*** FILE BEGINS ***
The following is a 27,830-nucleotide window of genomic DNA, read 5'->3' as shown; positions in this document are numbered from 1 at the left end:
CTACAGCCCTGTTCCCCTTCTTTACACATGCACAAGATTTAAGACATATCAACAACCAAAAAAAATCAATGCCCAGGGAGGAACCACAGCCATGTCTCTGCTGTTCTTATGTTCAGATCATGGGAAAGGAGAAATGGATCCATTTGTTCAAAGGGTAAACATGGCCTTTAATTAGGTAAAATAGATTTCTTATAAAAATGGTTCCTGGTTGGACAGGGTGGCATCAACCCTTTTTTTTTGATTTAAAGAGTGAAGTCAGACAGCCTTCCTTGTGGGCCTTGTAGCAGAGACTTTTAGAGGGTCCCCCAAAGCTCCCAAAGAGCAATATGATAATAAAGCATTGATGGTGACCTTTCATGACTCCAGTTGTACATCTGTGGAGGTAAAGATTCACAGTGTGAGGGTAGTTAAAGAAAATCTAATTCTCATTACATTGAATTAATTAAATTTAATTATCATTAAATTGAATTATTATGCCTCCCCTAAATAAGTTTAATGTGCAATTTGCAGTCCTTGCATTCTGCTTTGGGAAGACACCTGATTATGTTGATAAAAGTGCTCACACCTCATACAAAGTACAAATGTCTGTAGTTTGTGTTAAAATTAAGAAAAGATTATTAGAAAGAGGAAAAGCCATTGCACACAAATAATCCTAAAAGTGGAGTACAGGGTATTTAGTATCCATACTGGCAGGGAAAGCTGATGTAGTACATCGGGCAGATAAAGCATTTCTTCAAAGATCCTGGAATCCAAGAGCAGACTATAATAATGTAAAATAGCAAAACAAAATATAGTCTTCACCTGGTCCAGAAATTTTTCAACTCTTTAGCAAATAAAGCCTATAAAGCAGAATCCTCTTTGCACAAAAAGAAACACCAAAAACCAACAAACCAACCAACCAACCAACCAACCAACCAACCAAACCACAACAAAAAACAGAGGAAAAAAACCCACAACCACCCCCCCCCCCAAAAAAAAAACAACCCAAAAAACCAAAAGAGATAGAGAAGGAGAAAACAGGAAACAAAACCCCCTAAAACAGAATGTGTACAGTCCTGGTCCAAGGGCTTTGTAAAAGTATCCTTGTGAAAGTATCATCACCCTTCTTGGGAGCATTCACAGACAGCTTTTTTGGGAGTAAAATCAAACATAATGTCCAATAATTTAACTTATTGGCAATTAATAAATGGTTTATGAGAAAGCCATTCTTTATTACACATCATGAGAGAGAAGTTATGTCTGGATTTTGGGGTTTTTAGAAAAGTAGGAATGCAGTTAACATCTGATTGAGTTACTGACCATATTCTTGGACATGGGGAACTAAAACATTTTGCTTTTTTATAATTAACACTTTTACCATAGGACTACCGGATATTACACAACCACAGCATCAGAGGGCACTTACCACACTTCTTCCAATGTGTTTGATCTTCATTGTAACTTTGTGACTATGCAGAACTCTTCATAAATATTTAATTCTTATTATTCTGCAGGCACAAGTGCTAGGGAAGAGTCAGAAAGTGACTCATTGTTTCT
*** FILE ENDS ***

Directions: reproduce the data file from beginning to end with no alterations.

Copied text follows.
The following is a 27,830-nucleotide window of genomic DNA, read 5'->3' as shown; positions in this document are numbered from 1 at the left end:
CTACAGCCCTGTTCCCCTTCTTTACACATGCACAAGATTTAAGACATATCAACAACCAAAAAAAATCAATGCCCAGGGAGGAACCACAGCCATGTCTCTGCTGTTCTTATGTTCAGATCATGGGAAAGGAGAAATGGATCCATTTGTTCAAAGGGTAAACATGGCCTTTAATTAGGTAAAATAGATTTCTTATAAAAATGGTTCCTGGTTGGACAGGGTGGCATCAACCCTTTTTTTTTGATTTAAAGAGTGAAGTCAGACAGCCTTCCTTGTGGGCCTTGTAGCAGAGACTTTTAGAGGGTCCCCCAAAGCTCCCAAAGAGCAATATGATAATAAAGCATTGATGGTGACCTTTCATGACTCCAGTTGTACATCTGTGGAGGTAAAGATTCACAGTGTGAGGGTAGTTAAAGAAAATCTAATTCTCATTACATTGAATTAATTAAATTTAATTATCATTAAATTGAATTATTATGCCTCCCCTAAATAAGTTTAATGTGCAATTTGCAGTCCTTGCATTCTGCTTTGGGAAGACACCTGATTATGTTGATAAAAGTGCTCACACCTCATACAAAGTACAAATGTCTGTAGTTTGTGTTAAAATTAAGAAAAGATTATTAGAAAGAGGAAAAGCCATTGCACACAAATAATCCTAAAAGTGGAGTACAGGGTATTTAGTATCCATACTGGCAGGGAAAGCTGATGTAGTACATCGGGCAGATAAAGCATTTCTTCAAAGATCCTGGAATCCAAGAGCAGACTATAATAATGTAAAATAGCAAAACAAAATATAGTCTTCACCTGGTCCAGAAATTTTTCAACTCTTTAGCAAATAAAGCCTATAAAGCAGAATCCTCTTTGCACAAAAAGAAACACCAAAAACCAACAAACCAACCAACCAACCAACCAACCAACCAACCAAACCACAACAAAAAACAGAGGAAAAAAACCCACAACCACCCCCCCCCCCAAAAAAAAAACAACCCAAAAAACCAAAAGAGATAGAGAAGGAGAAAACAGGAAACAAAACCCCCTAAAACAGAATGTGTACAGTCCTGGTCCAAGGGCTTTGTAAAAGTATCCTTGTGAAAGTATCATCACCCTTCTTGGGAGCATTCACAGACAGCTTTTTTGGGAGTAAAATCAAACATAATGTCCAATAATTTAACTTATTGGCAATTAATAAATGGTTTATGAGAAAGCCATTCTTTATTACACATCATGAGAGAGAAGTTATGTCTGGATTTTGGGGTTTTTAGAAAAGTAGGAATGCAGTTAACATCTGATTGAGTTACTGACCATATTCTTGGACATGGGGAACTAAAACATTTTGCTTTTTTATAATTAACACTTTTACCATAGGACTACCGGATATTACACAACCACAGCATCAGAGGGCACTTACCACACTTCTTCCAATGTGTTTGATCTTCATTGTAACTTTGTGACTATGCAGAACTCTTCATAAATATTTAATTCTTATTATTCTGCAGGCACAAGTGCTAGGGAAGAGTCAGAAAGTGACTCATTGTTTCT